Peter Valles likes to fly under the radar.The vice president of global creative for The North Face is so reluctant to be in the limelight that his LinkedIn photo shows a picture of a caveman. "Yeah," he said with a chuckle. "It's my way of staying incognito."But while his persona may be relatively anonymous, his work is very much in the spotlight.Since joining The North Face three years ago, Valles has spearheaded a number of buzzworthy collaborations including the Comme des Garçons-backed Junya Watanabe Man and Sacai. And while the brand's uber-popular Supreme partnership predated his arrival, he has built on the ongoing popularity of that initiative.A graduate of the Fashion Institute of Technology with a degree in men's wear design and illustration, Valles started his career at Fila as an outerwear design. He then joined Abercrombie & Fitch before heading to Nike, where he spent a decade, working primarily on the ACG brand. "It was pretty awesome," he said of his time at the Oregon-based active brand.He left to join Spyder as creative director before launching his own agency in Boulder, Colo., where he consulted for brands including Apple, Red Bull, Woolrich and The North Face. It took a while, but eventually The North Face managed to lure him to join the company on a full-time basis.Valles attributes his success to his ability to see brands in a different way. "With a lot of the projects, I had to get intimate with the brand and absorb the DNA, but keep an outside perspective," he said.So while the VF Corp.-owned The North Face has built its reputation on providing technically advanced apparel, footwear and accessories for the outdoor enthusiast for over 40 years, Valles was convinced it could also make a mark in more urban lifestyle products.His first project was with Barneys New York, for which the brand reimagined some of its popular jackets. And last season, Junya Watanabe Man's collection featured the brand's jackets prominently on the runway in a collection centered around protective wear where The North Face jackets were used as a foundation.Other popular collaborations include a capsule from Sacai that was shown at the Japanese designer's recent fall men's show in Paris, and one with Mastermind that will only be available in Japan, he said. Another, with Olivia Kim, Nordstrom's director of creative projects, is in the cards for later this year.Valles said The North Face is approached constantly by brands seeking partnerships, but "the ones we work with need to have similar interests." Each project is evaluated individually to determine its longevity, so some are quick while others are long-lasting. The Supreme partnership has been going on for years, but it remains one of The North Face's most successful. "Every piece sells out in 15 minutes," he said. "It's nuts."It has also attracted a whole new customer to The North Face. But once these shoppers get a taste of the outdoor brand, Valles seeks to retain them with its own urban-skewed collection. "We're building product for the lifestyle consumer," he said.So what else does Valles have up his sleeve? "We'll continue to push the collaboration aspects with people and places in art and fashion design that have a mutual interest. The consumer has accepted us in the urban space and given us permission to compete," he said.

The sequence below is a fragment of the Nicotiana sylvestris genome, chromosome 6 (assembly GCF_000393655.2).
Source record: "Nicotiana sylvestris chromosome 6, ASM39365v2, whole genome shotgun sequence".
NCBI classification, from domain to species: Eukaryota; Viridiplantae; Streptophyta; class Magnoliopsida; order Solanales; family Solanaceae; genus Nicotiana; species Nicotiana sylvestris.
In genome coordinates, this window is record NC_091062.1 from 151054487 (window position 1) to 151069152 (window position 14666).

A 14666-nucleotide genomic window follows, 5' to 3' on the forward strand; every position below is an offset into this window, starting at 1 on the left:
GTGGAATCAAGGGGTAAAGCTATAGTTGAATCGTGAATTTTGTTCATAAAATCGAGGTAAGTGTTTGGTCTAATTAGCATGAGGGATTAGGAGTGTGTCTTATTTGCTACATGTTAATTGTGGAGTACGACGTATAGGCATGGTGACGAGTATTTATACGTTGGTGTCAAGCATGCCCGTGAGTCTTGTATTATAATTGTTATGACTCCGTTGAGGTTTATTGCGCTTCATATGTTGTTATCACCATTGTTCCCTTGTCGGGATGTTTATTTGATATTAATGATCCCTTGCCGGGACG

"I was driving back on Saturday afternoon from the beach, and I just saw this sign saying 'Skydiving for $95.' And I was like, I can't not sky dive for $95," says Tom Bateman about a moment in Hawaii while shooting "Snatched." #wwdeye (📷: @vsteves; Interview by @ktauer; Styled by @thealexbadia)